When I wrote yesterday that during my time off one of my beasts often becomes ill and I acquire a new cat, that was generally accurate, but not very detailed. Long weekends bring sick cats; holidays bring cats, period.
Kea was right when she commented on the previous article that I have a new addition to the Cosy Apartment’s feline population. Most of you know Jessel. Now, you can meet him up close.
It was decided in the rescue-group to which I belong, the Lethbridge PAW Society, that this stray should be brought in and an attempt made to place him, eventually, in a permanent home. This isn’t done for every cat, of course, principally for the very good and unfortunate reason that there are far too many cats to rescue all of them. Just as realistically, though, and just as obviously, we cannot bring in genuinely feral cats. But Jessel’s slight interaction with me when he was outside held the possibility of socialisation and adoption.
Trapping him was easy – so easy, I feel guilty over it. I saw him outside yesterday evening as I was taking out the garbage. I figured when he observed me that he would come to my concrete ditch for a meal. I quickly arranged food in a trap, and prepared the way with Temptation treats. It was not five minutes later that he was captured. It was by far my easiest trap: Jessel was as innocent of such procedures as a kitten.
I had intended to keep him in the trap, in my bathroom, for a few hours, at least, but found that he was touchable through the bars, so I thought a larger jail-cell, in the form of a big carrier, was warranted. Trap-door was put against carrier-door, and Jessel walked with little hesitation into the carrier – and then squeezed out the two-inch gap between the tall carrier-door and the shorter trap-door. Well, the best-laid plans of mice and men don’t include cats…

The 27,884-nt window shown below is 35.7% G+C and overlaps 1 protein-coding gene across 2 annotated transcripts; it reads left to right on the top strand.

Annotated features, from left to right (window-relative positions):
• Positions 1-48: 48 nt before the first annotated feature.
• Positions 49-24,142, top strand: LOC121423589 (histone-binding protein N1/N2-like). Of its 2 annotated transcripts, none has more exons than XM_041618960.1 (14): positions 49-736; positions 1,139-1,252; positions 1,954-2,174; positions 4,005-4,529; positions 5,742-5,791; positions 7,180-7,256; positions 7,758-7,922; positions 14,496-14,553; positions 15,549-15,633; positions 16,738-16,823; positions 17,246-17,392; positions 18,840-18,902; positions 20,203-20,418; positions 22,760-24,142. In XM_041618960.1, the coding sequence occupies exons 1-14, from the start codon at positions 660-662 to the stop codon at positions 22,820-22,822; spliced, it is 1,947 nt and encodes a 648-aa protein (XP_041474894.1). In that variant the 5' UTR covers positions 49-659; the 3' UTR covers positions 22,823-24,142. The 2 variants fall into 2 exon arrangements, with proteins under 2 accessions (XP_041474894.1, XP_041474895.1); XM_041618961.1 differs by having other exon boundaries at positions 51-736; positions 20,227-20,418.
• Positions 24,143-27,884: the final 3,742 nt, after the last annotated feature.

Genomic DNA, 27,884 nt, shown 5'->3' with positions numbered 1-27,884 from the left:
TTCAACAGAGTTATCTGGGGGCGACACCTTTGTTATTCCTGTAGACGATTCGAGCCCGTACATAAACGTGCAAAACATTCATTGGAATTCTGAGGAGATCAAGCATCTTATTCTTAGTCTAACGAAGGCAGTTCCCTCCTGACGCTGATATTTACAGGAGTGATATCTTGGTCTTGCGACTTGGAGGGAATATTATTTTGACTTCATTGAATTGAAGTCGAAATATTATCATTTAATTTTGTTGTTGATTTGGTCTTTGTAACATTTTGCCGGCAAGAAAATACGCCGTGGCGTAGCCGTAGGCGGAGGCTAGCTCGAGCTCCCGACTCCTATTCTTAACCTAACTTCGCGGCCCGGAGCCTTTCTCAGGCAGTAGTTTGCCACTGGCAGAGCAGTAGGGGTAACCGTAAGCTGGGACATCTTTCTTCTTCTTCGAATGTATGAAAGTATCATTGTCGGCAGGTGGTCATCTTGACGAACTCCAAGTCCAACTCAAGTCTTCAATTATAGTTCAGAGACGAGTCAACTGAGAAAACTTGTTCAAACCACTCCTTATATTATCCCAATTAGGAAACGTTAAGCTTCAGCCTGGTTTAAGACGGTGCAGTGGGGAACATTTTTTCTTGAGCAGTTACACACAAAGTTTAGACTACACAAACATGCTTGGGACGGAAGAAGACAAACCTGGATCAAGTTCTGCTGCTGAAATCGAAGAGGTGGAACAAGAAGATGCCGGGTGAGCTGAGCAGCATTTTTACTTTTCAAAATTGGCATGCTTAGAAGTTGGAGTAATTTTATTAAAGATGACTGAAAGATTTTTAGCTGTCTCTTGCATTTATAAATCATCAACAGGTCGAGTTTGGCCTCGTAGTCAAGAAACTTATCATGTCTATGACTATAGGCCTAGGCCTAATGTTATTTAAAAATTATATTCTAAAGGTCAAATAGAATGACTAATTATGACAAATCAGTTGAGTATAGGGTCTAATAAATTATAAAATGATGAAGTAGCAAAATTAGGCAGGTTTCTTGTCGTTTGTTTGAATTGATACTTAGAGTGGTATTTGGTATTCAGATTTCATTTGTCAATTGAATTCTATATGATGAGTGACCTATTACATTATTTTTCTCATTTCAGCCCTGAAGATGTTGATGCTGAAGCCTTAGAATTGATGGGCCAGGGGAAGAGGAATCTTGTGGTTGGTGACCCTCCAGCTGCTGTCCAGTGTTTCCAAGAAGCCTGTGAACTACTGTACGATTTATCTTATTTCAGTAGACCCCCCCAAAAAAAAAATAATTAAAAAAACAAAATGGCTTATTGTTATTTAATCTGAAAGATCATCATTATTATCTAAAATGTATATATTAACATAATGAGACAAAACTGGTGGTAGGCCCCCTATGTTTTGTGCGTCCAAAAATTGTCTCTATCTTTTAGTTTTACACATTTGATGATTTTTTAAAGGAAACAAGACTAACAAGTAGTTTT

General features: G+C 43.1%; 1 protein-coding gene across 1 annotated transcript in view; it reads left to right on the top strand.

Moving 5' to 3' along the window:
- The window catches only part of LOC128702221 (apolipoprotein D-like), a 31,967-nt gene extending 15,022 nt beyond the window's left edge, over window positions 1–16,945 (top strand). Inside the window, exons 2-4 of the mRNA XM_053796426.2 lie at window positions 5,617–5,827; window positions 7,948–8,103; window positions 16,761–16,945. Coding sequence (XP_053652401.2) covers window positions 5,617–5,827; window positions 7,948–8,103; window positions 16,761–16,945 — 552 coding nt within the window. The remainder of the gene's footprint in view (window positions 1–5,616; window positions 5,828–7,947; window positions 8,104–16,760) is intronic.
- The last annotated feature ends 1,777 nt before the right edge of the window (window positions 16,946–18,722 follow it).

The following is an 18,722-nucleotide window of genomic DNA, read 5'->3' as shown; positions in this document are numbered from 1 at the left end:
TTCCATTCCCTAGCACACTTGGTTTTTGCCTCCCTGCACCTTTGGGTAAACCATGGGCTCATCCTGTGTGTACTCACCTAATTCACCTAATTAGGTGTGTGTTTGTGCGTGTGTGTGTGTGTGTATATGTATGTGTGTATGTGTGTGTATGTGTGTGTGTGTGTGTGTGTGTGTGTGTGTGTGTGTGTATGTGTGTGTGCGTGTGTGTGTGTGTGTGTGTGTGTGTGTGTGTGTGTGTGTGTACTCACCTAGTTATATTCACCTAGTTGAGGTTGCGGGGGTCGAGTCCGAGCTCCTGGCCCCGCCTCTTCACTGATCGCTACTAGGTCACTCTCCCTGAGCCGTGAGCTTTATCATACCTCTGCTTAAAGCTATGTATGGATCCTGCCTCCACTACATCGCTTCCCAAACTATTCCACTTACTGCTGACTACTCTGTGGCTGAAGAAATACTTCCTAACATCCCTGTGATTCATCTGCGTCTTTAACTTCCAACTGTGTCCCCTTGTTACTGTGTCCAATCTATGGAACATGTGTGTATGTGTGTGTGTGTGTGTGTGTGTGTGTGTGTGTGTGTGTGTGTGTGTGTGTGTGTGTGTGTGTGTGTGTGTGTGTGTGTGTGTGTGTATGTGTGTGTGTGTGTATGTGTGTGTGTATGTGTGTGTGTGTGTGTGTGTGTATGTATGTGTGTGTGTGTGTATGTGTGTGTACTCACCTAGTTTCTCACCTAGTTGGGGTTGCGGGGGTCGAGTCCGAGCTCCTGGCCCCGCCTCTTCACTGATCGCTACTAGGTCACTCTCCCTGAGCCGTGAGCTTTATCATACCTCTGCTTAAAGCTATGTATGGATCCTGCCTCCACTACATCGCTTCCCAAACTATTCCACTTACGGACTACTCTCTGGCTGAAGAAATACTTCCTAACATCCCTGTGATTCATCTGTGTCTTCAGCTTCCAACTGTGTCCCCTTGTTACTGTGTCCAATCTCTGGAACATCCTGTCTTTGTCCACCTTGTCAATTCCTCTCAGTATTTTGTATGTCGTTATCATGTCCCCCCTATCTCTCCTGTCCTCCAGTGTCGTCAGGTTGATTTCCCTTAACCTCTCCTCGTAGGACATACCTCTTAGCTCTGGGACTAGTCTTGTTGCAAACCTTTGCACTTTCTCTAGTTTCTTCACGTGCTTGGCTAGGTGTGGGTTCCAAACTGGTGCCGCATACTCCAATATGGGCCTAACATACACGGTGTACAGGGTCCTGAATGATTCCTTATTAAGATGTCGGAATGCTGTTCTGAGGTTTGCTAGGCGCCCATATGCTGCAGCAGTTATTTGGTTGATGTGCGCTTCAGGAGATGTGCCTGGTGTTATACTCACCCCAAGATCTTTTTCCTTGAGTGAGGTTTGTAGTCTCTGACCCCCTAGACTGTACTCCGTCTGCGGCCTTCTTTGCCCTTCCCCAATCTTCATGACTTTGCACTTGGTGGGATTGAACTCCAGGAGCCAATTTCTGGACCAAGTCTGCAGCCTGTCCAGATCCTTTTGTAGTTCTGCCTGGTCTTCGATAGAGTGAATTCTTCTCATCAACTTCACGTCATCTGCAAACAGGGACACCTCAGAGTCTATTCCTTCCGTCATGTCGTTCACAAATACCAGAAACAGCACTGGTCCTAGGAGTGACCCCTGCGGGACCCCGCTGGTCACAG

But, while this escape could, with another cat, have been a major problem, it was not with Jessel. He quickly proved himself to be a socialised animal. From the first, he let me touch him, gently, though he accompanied the gesture with a high-pitched cry. He never moved away from me, and never appeared frightened, let alone terrified. As the pictures demonstrate, the new fellow did not seem that nervous around me. His manner was that of someone who, while not fearing another’s touch or presence, nonetheless wishes it removed.
Jessel has eaten and, I think, drunk, so his sustenance will be no problem. He does have an aversion to using whatever contraption I place in the bathroom for him. I put a carrier in with him, and had a dish of food in there, to tempt him inside, hopefully to acclimate him to being in such confines. He would not go within. A litter-box, despite being filled with used litter, was disdained for the bathroom floor; he will need to stay in the bathroom until he trusts the litter-box. Even the soft, comfy blanket that Raleigh took to so readily is lying abandoned, the hard floor being preferred.
Countering these disadvantages are much more positive developments. I have been able to pick Jessel up; not enough to carry – that would be presuming too much at this point – but enough to move him from one spot to another, a few inches away. This will, of course, be essential when he needs to go into a carrier. And…I have been able to make Jessel purr. He apparently enjoys his head being vigorously but gently rubbed.
Jessel will be going to the veterinary for a full check-up but not until next week; that is how far in advance appointments have been fixed. The veterinary hospital the rescue uses has a smaller establishment than the one to whom my own beasts go, but even the latter hospital with six doctors is booking examinations two or three days ahead. Still, the newcomer will be safe where he is until then and, thankfully, I am on holidays, so I will be able to spend time with him throughout each day. I worry about what the doctors will find – FIV, in particular. Barring anything serious, though, there is no reason why this attractive and friendly cat won’t catch the attention of someone seeking to adopt a new best friend.